The Super 92

roots and roll music

Other People’s Songs

On this page we chew the fat on other people’s songs. The selection is not random, though. These are songs you may hear us play at any given show.  For us, listening to a song is like looking at a car you find interesting. It moves you, but you don’t fully understand it until you get behind the wheel and feel how it handles. So we take songs we like a lot for a drive.

Everything I Do is Wrong – Charlie Rich

Charlie Rich recorded this song a few times during his career, the first version completed in 1959 at Sun Records. Charlie came from Arkansas, and he got his first big break in the late 1950s at Sam Philip’s legendary studio. You know the place. He was a very talented pianist, able to drift from rockabilly and country to serious jazz. He made several great, unclassifiable sides at Sun. They mixed country, rockabilly, jazz and R&B in a way that was not at all commonplace at the time. None of the records were particularly successful. Sam Philips called Charlie the most talented musician he ever worked with, but he didn’t become a star until the 1970s. By then he was performing middle of the road country music. Really great, almost easy listening stuff, but still with Charlie’s charm.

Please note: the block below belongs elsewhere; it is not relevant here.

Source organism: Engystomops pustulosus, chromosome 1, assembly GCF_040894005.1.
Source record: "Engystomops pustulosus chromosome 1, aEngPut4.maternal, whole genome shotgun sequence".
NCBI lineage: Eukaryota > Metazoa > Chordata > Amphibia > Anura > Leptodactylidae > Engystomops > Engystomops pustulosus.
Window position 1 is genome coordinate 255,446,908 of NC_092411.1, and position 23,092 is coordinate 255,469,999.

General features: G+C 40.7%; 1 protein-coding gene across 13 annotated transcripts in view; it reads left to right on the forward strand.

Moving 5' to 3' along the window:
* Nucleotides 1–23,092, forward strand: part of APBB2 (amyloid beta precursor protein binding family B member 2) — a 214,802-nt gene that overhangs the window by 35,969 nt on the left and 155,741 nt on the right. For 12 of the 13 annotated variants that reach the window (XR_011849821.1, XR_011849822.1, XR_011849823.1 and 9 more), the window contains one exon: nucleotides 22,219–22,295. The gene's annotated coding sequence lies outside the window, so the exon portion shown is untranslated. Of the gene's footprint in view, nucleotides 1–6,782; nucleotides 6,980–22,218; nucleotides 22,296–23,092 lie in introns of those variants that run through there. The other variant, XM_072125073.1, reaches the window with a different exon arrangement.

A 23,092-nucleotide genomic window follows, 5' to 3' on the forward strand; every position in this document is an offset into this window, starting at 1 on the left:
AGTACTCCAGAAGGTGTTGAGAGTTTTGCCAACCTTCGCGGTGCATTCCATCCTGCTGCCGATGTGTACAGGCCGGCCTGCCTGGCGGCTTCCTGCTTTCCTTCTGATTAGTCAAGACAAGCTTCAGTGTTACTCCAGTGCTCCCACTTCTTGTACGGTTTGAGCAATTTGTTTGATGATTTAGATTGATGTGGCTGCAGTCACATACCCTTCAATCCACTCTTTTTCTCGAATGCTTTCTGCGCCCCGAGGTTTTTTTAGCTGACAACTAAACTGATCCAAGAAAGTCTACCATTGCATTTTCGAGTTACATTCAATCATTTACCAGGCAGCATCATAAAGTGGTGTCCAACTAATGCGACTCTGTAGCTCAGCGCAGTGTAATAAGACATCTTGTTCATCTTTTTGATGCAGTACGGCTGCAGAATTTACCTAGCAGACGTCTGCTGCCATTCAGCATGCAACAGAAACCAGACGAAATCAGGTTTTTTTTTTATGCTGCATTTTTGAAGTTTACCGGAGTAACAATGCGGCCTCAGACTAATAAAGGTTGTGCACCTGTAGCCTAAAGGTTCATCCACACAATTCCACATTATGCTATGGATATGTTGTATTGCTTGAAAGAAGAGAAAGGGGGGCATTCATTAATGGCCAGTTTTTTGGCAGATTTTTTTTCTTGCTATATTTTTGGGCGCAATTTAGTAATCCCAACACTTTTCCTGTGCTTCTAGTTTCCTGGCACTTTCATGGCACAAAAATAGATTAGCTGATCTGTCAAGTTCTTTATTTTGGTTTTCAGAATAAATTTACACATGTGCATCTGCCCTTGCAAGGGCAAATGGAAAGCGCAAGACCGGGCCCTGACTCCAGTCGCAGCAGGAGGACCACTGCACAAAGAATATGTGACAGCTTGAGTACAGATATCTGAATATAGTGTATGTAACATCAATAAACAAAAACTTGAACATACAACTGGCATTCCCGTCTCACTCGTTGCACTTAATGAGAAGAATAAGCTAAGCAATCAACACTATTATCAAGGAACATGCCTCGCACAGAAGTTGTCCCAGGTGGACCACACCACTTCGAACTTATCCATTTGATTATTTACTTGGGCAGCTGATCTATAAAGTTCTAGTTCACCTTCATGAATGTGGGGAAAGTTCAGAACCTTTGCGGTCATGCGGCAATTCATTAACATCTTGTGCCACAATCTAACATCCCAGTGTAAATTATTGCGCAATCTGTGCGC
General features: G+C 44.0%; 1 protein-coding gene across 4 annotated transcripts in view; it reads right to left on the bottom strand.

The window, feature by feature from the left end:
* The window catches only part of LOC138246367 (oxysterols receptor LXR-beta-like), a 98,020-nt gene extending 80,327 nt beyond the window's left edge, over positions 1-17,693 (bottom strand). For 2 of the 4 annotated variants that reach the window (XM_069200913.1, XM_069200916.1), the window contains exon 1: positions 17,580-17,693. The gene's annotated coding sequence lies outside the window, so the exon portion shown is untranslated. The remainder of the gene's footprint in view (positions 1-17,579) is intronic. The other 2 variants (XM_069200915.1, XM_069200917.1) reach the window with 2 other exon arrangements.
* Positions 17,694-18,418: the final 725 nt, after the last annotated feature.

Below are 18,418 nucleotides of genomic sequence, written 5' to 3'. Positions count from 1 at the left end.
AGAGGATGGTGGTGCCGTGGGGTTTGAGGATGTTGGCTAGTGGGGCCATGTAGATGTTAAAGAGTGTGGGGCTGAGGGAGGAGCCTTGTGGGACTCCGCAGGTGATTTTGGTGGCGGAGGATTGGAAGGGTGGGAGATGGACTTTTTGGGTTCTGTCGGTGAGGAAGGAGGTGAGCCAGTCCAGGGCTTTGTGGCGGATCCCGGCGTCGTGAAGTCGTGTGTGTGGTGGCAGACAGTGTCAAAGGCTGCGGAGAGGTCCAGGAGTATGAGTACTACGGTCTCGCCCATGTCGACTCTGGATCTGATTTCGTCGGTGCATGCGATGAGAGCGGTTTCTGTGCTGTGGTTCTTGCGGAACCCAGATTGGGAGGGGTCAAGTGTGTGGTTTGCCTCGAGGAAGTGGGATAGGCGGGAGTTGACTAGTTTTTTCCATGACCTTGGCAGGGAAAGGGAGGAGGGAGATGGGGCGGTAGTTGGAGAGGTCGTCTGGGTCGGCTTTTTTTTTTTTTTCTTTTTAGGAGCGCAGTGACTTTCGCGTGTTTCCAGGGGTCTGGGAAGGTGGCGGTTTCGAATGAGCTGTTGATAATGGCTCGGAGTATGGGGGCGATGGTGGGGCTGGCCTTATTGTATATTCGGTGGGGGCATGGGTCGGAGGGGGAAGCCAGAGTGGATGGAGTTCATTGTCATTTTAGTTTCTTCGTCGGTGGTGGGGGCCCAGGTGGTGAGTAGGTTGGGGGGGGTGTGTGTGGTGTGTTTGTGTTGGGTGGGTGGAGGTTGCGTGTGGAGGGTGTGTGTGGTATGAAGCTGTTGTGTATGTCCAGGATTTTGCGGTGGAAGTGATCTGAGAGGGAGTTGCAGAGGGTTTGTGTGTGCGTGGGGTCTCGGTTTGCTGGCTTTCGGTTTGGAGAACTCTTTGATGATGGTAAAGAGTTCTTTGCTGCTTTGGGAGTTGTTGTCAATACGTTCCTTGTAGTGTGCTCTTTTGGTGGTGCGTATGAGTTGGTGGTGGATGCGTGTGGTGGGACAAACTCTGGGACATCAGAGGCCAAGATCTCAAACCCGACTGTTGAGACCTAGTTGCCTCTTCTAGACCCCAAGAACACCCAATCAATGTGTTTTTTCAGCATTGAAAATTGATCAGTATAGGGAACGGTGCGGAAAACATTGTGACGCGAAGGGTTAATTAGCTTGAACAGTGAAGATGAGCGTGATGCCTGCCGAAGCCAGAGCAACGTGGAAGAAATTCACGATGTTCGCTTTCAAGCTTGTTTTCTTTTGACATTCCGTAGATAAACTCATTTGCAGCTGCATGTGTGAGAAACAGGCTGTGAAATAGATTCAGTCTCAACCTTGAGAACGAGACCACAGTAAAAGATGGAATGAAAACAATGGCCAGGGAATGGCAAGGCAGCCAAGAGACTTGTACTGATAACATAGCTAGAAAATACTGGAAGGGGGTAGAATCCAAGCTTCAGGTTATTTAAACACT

In between his time at Sun and his 1970s mega-stardom, Charlie made several records that featured some very unique blue-eyed soul records. His characteristic bop and lilt were never captured better than on these records. The clip of ‘Everything I Do is Wrong’ up there is from Sun, but the version he recorded for Smash Records in the mid-sixties is probably is one of his best cuts. It has so many of Charlie’s special touches: funny, self-deprecating lyrics that hint at deeper sadness; chromatic key modulations; a killer beat. There is no online clip of the 1965 version, but just do yourself a favour and track down The Many New Sides of Charlie Rich, the record that best represents these middle years of his career. ‘Mohair Sam’ from this record was a bit of hit for him, but he wasn’t able to build off of it. It was five more years before he found the so-called “countrypolitan” sound that would earn him fame and fortune. Charlie was sporting this sound in the late 1960s, before it became a really big thing in the early and mid 1970s. He is a very, very unsung innovator of both rock and roll and country music.

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